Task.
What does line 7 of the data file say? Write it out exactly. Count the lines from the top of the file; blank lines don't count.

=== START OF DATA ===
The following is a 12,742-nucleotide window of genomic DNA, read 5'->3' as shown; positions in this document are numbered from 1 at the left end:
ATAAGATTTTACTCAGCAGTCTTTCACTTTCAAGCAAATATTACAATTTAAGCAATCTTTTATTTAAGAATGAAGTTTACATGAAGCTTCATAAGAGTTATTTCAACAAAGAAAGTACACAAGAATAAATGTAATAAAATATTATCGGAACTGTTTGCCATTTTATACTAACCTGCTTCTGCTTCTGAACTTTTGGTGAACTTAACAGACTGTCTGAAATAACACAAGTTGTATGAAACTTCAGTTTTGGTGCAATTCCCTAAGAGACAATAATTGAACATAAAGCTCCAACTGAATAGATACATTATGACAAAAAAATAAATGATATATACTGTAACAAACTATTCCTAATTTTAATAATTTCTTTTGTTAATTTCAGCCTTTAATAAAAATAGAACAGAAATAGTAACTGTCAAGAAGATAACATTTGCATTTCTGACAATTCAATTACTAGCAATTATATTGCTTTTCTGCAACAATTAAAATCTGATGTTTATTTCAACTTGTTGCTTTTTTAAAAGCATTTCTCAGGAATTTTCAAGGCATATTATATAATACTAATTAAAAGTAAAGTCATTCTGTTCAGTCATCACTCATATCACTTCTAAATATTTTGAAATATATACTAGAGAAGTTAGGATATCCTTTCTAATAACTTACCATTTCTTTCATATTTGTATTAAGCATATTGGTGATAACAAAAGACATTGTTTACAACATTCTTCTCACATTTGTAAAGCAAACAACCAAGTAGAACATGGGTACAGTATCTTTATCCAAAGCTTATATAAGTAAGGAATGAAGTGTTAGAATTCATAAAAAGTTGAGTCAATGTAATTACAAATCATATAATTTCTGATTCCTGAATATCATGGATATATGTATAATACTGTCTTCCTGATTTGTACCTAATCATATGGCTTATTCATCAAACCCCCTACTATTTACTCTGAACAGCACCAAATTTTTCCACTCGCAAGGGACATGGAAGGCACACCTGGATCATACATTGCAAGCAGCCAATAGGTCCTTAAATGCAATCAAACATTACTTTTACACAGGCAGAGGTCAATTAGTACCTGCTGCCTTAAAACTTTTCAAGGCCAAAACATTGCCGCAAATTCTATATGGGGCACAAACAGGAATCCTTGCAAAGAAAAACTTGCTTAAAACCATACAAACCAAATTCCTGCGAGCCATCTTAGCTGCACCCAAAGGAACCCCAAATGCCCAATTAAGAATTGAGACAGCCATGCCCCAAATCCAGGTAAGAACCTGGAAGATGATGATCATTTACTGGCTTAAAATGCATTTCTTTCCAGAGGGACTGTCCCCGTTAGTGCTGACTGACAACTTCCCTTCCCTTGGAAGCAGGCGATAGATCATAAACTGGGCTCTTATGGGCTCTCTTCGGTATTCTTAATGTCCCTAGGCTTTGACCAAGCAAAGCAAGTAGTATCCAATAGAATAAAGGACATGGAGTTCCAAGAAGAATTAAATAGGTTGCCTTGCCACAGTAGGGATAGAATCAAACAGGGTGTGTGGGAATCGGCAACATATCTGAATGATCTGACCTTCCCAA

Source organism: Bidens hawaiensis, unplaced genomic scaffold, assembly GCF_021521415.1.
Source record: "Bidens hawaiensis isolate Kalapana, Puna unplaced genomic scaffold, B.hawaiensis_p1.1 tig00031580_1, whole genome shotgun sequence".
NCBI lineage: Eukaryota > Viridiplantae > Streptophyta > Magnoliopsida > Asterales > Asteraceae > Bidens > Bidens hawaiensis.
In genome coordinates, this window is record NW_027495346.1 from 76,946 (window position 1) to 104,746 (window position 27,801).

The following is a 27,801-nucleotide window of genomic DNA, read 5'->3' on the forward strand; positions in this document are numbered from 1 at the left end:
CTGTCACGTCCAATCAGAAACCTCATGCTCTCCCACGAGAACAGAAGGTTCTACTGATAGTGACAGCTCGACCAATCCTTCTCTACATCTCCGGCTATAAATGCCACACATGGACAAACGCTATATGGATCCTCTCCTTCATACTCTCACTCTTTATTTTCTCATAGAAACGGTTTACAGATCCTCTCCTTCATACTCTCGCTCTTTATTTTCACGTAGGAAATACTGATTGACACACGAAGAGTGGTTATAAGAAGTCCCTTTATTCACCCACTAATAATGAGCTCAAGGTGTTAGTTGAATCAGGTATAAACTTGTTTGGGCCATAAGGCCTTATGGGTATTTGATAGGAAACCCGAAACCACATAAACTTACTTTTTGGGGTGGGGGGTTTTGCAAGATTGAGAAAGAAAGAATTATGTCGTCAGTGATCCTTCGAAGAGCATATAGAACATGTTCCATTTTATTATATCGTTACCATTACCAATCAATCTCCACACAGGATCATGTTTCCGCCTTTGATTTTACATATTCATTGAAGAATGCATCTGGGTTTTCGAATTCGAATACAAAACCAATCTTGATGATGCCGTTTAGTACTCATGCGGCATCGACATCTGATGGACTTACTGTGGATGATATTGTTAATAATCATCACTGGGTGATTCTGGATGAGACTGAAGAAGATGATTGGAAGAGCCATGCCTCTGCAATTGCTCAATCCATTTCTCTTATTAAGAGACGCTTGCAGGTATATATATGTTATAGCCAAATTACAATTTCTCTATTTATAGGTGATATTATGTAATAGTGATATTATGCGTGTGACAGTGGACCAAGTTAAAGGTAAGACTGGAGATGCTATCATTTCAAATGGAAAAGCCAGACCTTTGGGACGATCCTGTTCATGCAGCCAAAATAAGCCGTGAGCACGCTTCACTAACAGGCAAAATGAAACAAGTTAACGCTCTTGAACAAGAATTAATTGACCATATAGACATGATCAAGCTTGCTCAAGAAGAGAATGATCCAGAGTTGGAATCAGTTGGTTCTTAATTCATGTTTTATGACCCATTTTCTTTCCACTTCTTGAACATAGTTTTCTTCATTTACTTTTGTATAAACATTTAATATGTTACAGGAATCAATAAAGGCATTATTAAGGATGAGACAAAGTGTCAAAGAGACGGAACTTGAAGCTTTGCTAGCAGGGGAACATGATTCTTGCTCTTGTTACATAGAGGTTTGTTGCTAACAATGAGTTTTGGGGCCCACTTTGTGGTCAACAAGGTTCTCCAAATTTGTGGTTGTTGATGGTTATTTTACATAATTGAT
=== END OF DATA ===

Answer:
The following is a 27,801-nucleotide window of genomic DNA, read 5'->3' on the forward strand; positions in this document are numbered from 1 at the left end: